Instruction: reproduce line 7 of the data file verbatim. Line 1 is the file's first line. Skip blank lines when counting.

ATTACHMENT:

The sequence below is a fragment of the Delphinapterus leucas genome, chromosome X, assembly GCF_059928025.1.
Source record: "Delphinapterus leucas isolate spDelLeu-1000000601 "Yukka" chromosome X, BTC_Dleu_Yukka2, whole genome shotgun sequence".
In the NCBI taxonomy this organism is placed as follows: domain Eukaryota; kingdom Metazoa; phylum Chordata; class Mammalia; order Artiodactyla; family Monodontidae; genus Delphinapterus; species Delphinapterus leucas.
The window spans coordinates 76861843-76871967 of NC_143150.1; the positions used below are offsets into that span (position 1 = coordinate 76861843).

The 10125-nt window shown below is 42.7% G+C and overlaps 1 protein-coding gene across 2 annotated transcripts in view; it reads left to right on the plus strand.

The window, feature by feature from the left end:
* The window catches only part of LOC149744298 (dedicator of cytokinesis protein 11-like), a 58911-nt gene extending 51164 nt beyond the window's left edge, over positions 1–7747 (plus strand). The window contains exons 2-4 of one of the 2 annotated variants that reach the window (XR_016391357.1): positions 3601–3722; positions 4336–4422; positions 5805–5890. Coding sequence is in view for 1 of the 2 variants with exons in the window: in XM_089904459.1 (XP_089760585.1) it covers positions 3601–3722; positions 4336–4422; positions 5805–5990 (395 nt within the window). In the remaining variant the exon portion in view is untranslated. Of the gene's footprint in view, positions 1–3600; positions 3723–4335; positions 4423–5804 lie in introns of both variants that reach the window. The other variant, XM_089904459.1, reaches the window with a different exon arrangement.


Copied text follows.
* The window catches only part of LOC149744298 (dedicator of cytokinesis protein 11-like), a 58911-nt gene extending 51164 nt beyond the window's left edge, over positions 1–7747 (plus strand). The window contains exons 2-4 of one of the 2 annotated variants that reach the window (XR_016391357.1): positions 3601–3722; positions 4336–4422; positions 5805–5890. Coding sequence is in view for 1 of the 2 variants with exons in the window: in XM_089904459.1 (XP_089760585.1) it covers positions 3601–3722; positions 4336–4422; positions 5805–5990 (395 nt within the window). In the remaining variant the exon portion in view is untranslated. Of the gene's footprint in view, positions 1–3600; positions 3723–4335; positions 4423–5804 lie in introns of both variants that reach the window. The other variant, XM_089904459.1, reaches the window with a different exon arrangement.